CELTIC Win Battle To Put Up Massive TV Screen — But Can Only Show Static Images

10 August, 2019 | News

A COUNCIL decision refusing permission for a large rotating TV screen outside Celtic Park has been overturned — but the club will not be allowed to show video on it.

Celtic was told by Glasgow City Council earlier this year that it could not put up the 7.6-metre by 3.8-metre revolving LED display. Officials believed it would distract drivers on nearby London Road and be a “dominant and incongruous feature, to the detriment of visual amenity”.

How the screen is expected to look

The club appealed against the verdict and the Scottish Government’s planning expert has reversed the council’s decision; the screen can now be installed on an eight-metre high pole on an area to the right of the Celtic Way approach to the Parkhead stadium, beside the VIP car park.

But Government planning reporter Chris Norman sided with the council over conditions that will be imposed on use of the screen including a ban on “moving images, animation, video or full motion images” in the interests of pedestrian and traffic safety and to safeguard the amenity of the surrounding area. Only static images can be shown and these cannot be changed more frequently than every 10 seconds.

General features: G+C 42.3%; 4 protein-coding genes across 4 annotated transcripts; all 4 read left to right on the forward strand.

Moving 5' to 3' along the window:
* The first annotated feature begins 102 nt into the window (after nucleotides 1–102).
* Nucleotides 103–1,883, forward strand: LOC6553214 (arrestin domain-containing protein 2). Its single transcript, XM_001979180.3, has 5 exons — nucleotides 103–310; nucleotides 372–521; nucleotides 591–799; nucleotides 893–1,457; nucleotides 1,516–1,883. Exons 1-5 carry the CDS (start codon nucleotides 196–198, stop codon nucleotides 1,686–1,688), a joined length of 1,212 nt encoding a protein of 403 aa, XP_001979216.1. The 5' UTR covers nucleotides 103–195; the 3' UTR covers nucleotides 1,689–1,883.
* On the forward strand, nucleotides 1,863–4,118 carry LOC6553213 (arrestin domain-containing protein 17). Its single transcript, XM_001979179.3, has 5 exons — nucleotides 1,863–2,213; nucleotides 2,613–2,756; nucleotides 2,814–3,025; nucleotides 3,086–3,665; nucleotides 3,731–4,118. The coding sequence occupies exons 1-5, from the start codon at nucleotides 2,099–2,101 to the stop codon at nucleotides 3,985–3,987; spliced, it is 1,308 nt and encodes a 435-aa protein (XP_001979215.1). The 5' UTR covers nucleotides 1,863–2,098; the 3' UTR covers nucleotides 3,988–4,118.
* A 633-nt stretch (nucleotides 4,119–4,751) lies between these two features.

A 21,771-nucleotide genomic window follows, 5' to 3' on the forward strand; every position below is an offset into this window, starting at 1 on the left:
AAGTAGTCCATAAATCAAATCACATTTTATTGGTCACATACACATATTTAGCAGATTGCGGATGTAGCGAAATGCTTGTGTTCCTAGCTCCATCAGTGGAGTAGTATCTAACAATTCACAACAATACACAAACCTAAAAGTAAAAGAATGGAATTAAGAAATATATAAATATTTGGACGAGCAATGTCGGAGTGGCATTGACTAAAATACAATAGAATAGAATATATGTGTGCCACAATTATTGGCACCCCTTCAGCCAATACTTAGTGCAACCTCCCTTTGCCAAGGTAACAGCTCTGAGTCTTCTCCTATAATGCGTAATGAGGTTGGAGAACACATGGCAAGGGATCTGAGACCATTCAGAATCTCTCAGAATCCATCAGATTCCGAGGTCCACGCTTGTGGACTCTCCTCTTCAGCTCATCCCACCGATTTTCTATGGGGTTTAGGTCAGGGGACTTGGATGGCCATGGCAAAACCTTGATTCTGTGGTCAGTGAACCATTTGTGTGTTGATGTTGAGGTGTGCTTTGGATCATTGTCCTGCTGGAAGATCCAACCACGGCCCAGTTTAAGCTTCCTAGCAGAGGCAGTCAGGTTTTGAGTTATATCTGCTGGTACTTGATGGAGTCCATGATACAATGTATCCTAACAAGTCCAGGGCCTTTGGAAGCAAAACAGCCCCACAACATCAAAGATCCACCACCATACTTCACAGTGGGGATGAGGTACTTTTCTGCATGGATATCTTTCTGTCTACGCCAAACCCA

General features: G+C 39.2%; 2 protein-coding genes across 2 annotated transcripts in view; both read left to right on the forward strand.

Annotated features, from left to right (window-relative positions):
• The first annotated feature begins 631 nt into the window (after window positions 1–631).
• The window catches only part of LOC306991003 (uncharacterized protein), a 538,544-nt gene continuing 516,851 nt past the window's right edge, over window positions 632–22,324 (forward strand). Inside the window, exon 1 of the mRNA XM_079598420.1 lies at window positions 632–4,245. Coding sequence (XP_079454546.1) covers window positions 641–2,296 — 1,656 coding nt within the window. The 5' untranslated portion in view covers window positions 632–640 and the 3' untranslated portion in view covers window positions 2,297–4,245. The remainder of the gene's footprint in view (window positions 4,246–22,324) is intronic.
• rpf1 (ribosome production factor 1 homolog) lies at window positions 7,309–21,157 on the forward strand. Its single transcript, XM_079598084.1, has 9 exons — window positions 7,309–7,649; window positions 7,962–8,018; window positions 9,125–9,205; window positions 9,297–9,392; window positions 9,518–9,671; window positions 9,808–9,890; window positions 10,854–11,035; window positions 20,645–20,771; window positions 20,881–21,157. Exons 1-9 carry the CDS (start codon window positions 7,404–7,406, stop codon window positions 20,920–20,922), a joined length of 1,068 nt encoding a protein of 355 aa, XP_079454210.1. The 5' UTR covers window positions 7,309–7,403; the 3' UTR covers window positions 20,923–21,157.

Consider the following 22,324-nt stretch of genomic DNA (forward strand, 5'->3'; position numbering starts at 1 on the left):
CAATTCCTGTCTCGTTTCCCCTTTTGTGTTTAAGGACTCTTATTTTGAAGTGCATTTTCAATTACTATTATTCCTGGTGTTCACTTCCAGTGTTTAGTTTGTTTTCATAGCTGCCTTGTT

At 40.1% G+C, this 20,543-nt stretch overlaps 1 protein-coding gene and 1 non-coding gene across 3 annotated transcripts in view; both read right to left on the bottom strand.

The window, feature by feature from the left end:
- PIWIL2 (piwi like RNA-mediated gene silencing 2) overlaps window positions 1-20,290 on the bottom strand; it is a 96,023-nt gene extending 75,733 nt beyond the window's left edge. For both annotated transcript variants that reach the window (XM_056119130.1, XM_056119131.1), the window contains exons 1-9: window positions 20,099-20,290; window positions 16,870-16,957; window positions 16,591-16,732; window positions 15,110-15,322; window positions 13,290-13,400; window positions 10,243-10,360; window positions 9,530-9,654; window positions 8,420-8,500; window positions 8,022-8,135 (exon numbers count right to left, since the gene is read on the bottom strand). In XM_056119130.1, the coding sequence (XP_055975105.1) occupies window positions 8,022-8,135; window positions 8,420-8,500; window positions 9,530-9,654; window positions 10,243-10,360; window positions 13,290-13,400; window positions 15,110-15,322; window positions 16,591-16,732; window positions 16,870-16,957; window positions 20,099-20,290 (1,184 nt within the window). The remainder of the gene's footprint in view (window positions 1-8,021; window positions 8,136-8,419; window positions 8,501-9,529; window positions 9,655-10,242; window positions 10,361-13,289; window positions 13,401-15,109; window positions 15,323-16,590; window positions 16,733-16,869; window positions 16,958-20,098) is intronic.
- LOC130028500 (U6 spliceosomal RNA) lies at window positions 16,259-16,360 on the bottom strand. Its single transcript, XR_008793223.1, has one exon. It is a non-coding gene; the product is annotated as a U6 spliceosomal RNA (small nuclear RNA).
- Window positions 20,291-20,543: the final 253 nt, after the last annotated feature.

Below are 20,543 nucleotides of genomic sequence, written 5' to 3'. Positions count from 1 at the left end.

Celtic had asked for permission to show video during match days and selected events. However Mr Norman stated in his report: “Moving images and the rotation of the advertisement would be noticeable by drivers but, when the display is regulated by the council’s conditions, I conclude that the level of distraction to drivers and pedestrians so caused would be reduced, particularly during the management of traffic on London Road.

“I find that each of the proposed conditions are required to reduce driver distraction and to ensure that the advertisement is not to the detriment of public safety.”

How the screen is expected to look from London Road

Mr Norman continued: “I conclude that the site has the capacity to absorb the visual impact of the proposed advertising and, when subject to the council’s conditions, the proposal would not be to the detriment of amenity or public safety.”

Pin It on Pinterest